London's Iconic Red Buses Are Now Powered By Coffee

Starting Monday, November 20, the engines of London's iconic red buses are to run on a special biofuel mix made partially from old coffee grounds. The brainchild of British start-up Bio-Bean, in financial collaboration with petrol giant Shell, the greener fuel is composed of 80% ordinary diesel and 20% oil extracted from coffee waste.

(Photo: Wikimedia)

While London buses are already fuelled in part from waste products, such as cooking oil, this is the first time that coffee has entered the equation. Bio-Bean initially aimed to create a cheap, renewable power source for homes but have now set their eyes on the transport sector. As Bio-Bean founder Arthur Kay explained of the move:

"It's a great example of what can be done when we start to reimagine waste as an untapped resource."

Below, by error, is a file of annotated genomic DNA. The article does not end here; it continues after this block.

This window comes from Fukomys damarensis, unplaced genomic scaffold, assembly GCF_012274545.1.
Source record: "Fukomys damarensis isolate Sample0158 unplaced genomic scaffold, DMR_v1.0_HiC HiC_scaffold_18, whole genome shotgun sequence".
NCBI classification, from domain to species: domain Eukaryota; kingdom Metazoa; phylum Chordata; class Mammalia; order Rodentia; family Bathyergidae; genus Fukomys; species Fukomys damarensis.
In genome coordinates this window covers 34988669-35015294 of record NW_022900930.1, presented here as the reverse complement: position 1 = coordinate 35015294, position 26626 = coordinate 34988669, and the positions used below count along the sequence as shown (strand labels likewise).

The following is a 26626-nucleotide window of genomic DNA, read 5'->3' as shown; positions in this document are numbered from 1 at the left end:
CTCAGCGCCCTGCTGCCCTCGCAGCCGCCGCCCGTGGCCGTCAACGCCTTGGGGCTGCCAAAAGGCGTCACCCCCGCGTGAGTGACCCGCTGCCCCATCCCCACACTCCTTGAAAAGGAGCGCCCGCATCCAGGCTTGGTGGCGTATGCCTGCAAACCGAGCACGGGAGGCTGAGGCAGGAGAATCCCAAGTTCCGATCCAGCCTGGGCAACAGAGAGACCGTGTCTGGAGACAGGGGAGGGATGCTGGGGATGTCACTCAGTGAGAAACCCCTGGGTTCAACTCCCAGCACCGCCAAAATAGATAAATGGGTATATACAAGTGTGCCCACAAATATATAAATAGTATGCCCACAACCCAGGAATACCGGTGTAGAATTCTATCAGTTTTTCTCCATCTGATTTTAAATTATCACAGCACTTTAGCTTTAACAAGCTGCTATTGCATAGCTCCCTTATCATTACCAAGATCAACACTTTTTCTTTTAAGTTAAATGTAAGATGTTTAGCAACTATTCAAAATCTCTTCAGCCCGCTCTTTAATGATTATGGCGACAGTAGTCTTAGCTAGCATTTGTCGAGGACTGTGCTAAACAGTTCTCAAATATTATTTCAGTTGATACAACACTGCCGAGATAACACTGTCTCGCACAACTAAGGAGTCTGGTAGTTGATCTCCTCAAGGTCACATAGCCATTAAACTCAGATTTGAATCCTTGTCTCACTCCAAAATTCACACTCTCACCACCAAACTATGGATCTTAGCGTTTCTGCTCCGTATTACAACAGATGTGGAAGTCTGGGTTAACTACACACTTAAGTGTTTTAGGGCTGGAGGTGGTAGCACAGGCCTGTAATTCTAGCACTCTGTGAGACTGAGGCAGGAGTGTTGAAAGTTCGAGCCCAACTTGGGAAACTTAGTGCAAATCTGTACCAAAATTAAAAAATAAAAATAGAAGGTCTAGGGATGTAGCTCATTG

Carbon emissions set to drop by 10–15 %

As the Independent explains, the start-up collects discarded coffee grounds from bars and restaurants across the capital, including Costa and Caffe Nero, before transforming it into oil and mixing it with diesel at a factory in Cambridge. 

A win-win situation, this allows companies to get rid of their waste for free while creating a powerful biofuel that's set to reduce CO2 levels across London. 

According to Bio-Bean, the coffee-injected fuel could allow carbon emissions from buses to drop by as much as 10% to 15%, without the vehicles having to change their engines.  The company hopes to extend the initiative to black taxis in the near future. So sip up, London.